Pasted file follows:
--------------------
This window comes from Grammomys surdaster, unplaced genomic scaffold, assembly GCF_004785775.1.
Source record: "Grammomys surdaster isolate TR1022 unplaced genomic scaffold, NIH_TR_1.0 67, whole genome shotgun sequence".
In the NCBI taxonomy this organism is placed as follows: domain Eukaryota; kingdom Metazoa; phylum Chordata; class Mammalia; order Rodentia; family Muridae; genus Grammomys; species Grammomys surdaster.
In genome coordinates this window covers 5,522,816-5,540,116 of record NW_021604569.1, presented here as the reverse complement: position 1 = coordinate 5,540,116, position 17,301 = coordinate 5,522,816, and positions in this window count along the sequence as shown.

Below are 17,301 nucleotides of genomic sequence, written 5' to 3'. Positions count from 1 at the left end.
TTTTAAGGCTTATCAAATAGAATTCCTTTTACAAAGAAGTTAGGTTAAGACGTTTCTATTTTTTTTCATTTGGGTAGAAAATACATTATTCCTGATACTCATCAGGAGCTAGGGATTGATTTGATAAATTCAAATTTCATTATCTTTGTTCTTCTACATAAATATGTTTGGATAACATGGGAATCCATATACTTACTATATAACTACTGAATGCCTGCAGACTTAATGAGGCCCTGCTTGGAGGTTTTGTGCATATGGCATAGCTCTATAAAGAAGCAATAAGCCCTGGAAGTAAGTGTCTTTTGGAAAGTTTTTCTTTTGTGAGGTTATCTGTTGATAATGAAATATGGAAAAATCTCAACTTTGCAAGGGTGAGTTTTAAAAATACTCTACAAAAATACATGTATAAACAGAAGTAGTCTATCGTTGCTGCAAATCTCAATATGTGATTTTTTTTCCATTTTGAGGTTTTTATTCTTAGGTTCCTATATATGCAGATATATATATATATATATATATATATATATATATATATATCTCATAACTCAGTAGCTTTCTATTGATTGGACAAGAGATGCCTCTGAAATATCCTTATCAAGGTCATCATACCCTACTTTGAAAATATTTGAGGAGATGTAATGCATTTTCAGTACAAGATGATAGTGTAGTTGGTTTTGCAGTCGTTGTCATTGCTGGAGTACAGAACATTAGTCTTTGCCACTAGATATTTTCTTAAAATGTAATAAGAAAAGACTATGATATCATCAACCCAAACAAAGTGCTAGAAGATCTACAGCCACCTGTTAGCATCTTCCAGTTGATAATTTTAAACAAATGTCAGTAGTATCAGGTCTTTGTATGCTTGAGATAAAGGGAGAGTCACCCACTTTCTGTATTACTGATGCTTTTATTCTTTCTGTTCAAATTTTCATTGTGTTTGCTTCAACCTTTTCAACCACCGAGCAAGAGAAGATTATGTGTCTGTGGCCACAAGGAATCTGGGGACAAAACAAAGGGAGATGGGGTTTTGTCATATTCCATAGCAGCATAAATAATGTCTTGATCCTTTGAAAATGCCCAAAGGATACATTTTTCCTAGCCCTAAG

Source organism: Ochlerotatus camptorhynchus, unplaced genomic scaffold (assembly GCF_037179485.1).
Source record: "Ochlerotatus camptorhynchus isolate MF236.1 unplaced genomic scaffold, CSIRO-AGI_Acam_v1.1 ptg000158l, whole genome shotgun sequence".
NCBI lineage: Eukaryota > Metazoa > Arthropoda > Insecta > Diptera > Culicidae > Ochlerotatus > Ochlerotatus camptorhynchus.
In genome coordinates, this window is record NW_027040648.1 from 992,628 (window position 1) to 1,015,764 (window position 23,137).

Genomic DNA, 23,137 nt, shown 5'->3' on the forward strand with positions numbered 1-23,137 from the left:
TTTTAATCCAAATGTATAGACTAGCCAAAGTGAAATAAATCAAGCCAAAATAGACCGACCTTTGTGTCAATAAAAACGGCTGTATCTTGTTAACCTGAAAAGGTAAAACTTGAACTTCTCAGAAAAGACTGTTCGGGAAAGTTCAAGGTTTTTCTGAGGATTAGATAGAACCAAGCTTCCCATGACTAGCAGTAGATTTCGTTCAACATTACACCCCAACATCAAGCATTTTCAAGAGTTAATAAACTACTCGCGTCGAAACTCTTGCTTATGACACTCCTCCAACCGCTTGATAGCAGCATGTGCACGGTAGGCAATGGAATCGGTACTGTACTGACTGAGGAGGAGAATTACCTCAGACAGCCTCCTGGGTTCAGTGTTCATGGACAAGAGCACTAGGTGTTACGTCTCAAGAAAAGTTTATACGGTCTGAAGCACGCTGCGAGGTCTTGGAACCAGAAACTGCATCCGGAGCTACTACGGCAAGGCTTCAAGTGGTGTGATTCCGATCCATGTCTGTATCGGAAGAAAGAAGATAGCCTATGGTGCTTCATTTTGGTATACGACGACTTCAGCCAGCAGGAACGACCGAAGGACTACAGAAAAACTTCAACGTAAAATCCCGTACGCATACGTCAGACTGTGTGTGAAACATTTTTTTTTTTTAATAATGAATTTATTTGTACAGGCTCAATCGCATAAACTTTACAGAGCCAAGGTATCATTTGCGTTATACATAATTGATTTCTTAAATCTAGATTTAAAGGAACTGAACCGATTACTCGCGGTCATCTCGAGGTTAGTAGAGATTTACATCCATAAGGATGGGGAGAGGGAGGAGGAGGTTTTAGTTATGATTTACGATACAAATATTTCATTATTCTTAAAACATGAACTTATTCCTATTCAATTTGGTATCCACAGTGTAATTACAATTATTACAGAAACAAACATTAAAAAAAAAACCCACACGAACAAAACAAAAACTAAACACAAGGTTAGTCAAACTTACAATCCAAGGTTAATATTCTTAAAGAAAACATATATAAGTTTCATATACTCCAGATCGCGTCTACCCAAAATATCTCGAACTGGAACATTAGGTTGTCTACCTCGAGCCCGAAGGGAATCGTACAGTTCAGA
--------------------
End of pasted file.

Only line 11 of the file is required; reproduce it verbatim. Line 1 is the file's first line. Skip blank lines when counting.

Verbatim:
Genomic DNA, 23,137 nt, shown 5'->3' on the forward strand with positions numbered 1-23,137 from the left: